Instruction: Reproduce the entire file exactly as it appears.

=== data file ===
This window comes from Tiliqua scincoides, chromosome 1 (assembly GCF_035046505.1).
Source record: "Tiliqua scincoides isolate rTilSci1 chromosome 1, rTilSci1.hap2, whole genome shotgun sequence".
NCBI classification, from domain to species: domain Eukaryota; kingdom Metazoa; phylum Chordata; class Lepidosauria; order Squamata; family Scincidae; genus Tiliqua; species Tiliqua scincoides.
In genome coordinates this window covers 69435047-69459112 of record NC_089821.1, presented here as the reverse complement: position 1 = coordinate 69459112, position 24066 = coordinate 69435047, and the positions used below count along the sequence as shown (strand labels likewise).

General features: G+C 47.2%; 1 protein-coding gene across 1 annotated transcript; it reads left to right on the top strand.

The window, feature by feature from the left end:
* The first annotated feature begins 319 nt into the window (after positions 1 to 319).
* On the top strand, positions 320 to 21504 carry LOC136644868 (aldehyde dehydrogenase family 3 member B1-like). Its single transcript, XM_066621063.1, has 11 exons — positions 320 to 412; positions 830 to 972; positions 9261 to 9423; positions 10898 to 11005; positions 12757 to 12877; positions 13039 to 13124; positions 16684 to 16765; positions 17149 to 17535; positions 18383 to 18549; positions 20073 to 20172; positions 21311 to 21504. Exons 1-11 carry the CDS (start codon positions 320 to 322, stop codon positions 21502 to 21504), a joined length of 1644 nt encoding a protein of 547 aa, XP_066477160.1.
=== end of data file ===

This window comes from Tiliqua scincoides, chromosome 1 (assembly GCF_035046505.1).
Source record: "Tiliqua scincoides isolate rTilSci1 chromosome 1, rTilSci1.hap2, whole genome shotgun sequence".
NCBI classification, from domain to species: domain Eukaryota; kingdom Metazoa; phylum Chordata; class Lepidosauria; order Squamata; family Scincidae; genus Tiliqua; species Tiliqua scincoides.
In genome coordinates this window covers 69435047-69459112 of record NC_089821.1, presented here as the reverse complement: position 1 = coordinate 69459112, position 24066 = coordinate 69435047, and the positions used below count along the sequence as shown (strand labels likewise).

General features: G+C 47.2%; 1 protein-coding gene across 1 annotated transcript; it reads left to right on the top strand.

The window, feature by feature from the left end:
* The first annotated feature begins 319 nt into the window (after positions 1 to 319).
* On the top strand, positions 320 to 21504 carry LOC136644868 (aldehyde dehydrogenase family 3 member B1-like). Its single transcript, XM_066621063.1, has 11 exons — positions 320 to 412; positions 830 to 972; positions 9261 to 9423; positions 10898 to 11005; positions 12757 to 12877; positions 13039 to 13124; positions 16684 to 16765; positions 17149 to 17535; positions 18383 to 18549; positions 20073 to 20172; positions 21311 to 21504. Exons 1-11 carry the CDS (start codon positions 320 to 322, stop codon positions 21502 to 21504), a joined length of 1644 nt encoding a protein of 547 aa, XP_066477160.1.